FRIDAY, 31 DECEMBER 2010
It was tres bizarre, as the French would say.
Catherine Deneuve played Severine, the beautiful and frigid wife of an adoring surgeon. (I have read that frigidity in far more common among strikingly beautiful women).
Bunuel cuts continuously between Catherine’s real life and her vivid (and violent and masochistic) fantasies. These turn her on, whereas her conventional life with the adoring and gentle Pierre, who is incredibly understanding and patient does not.
She hears of a friend who works part-time in a brothel, and then– though the lavish interiors tell us that she definitely belongs to the upper upper-middle class– volunteers to do so herself.
She find sexual fulfillment, even ecstatic addiction in the fulfillment of her masochistic impulses in paid-for, often weird sex, and begins to unwind with Pierre.
One of her customers develops a possessive adoration for her. He shoots Pierre, who survives, paralyzed, blinded, dumb, listless. Severine tenderly nurses him.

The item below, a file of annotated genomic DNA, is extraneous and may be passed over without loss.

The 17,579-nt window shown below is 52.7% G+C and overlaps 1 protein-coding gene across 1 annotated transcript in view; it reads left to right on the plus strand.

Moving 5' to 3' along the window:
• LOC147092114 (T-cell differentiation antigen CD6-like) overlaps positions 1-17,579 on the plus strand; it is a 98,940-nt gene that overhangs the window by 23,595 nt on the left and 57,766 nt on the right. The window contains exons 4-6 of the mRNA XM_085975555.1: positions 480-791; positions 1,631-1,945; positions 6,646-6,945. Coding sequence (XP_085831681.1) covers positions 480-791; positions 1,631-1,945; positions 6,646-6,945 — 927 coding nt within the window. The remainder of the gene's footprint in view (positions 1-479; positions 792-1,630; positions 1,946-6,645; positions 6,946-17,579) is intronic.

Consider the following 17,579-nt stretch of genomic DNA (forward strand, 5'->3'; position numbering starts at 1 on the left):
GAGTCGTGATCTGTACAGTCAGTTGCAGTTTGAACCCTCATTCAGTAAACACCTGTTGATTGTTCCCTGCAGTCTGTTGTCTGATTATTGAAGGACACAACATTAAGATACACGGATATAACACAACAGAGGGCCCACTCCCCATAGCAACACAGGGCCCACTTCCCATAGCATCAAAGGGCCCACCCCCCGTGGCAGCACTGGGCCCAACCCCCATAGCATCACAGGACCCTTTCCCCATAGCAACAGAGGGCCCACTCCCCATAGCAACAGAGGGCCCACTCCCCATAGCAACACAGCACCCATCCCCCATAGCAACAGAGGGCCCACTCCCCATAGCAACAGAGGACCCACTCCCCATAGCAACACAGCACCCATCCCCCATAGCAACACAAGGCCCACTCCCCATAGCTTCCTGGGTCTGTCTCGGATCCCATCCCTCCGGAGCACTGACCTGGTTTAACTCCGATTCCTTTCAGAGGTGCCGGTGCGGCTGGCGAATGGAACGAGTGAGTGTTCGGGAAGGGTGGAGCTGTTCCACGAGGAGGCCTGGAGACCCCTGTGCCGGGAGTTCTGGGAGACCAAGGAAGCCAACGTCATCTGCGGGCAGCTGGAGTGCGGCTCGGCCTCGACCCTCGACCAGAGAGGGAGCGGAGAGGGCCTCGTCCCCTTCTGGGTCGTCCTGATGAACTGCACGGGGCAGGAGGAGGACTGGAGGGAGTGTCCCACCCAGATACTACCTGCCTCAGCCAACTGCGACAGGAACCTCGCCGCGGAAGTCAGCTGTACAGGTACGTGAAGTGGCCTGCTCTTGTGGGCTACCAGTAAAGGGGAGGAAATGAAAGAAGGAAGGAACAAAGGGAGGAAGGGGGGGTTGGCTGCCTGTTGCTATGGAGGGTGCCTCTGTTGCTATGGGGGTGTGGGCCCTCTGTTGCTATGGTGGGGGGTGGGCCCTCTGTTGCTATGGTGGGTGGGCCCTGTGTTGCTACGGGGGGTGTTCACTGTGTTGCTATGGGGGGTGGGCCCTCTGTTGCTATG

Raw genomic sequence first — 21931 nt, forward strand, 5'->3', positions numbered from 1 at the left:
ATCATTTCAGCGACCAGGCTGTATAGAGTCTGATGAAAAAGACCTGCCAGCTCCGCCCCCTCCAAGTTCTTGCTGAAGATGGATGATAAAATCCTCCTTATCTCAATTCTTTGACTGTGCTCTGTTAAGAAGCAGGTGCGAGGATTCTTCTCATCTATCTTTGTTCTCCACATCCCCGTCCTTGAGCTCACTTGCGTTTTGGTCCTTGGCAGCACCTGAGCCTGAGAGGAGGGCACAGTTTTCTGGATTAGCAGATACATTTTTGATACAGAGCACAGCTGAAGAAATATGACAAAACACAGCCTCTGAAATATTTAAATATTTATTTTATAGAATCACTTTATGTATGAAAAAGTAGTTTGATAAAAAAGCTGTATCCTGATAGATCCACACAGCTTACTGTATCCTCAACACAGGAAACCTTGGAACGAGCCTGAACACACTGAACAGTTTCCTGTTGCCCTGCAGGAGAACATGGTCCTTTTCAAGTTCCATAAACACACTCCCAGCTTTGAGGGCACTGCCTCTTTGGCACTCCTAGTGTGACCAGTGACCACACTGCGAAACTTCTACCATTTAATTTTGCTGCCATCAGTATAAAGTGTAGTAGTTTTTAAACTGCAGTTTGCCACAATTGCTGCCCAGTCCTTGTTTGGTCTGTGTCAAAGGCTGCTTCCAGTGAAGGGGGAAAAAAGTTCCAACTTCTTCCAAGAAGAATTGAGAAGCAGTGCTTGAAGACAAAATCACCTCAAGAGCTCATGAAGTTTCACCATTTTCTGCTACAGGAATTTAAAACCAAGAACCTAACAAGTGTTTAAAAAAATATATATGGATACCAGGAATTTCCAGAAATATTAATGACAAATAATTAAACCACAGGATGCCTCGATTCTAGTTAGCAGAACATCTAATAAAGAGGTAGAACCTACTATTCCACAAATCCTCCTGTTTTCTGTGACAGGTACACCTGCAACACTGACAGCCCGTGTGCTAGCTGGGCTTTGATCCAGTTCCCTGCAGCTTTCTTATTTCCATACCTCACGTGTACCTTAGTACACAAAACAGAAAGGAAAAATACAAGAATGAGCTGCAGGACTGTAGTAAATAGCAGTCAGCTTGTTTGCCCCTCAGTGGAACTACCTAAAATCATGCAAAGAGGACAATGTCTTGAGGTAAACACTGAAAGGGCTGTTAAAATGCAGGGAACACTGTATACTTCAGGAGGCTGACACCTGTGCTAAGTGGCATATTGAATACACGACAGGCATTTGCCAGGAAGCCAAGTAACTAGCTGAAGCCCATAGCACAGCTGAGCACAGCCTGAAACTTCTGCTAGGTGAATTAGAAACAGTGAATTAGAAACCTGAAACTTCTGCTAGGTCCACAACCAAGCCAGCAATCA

Finally, a friend tells Pierre the truth about Severine to release him from the guilt of being a burden to his innocent wife.
In the film’s puzzling conclusion, we first see that the telling kills Pierre. Then however, we hear the carriage bells which signal Severine’s drift into sexual fantasy, but the carriage is empty.
Has she given up her vivid life of sexual fantasy, as women often do, to accept reality? Or does the ending signify that the whole thing was a fantasy.
A very annoying ending.
Deveuve is absolutely gorgeous (dress by Yves Saint Laurent) as a cool, untouchable ice-maiden, and the sets are incredibly lavish and beautiful. An absorbing film–though marred by its conclusion.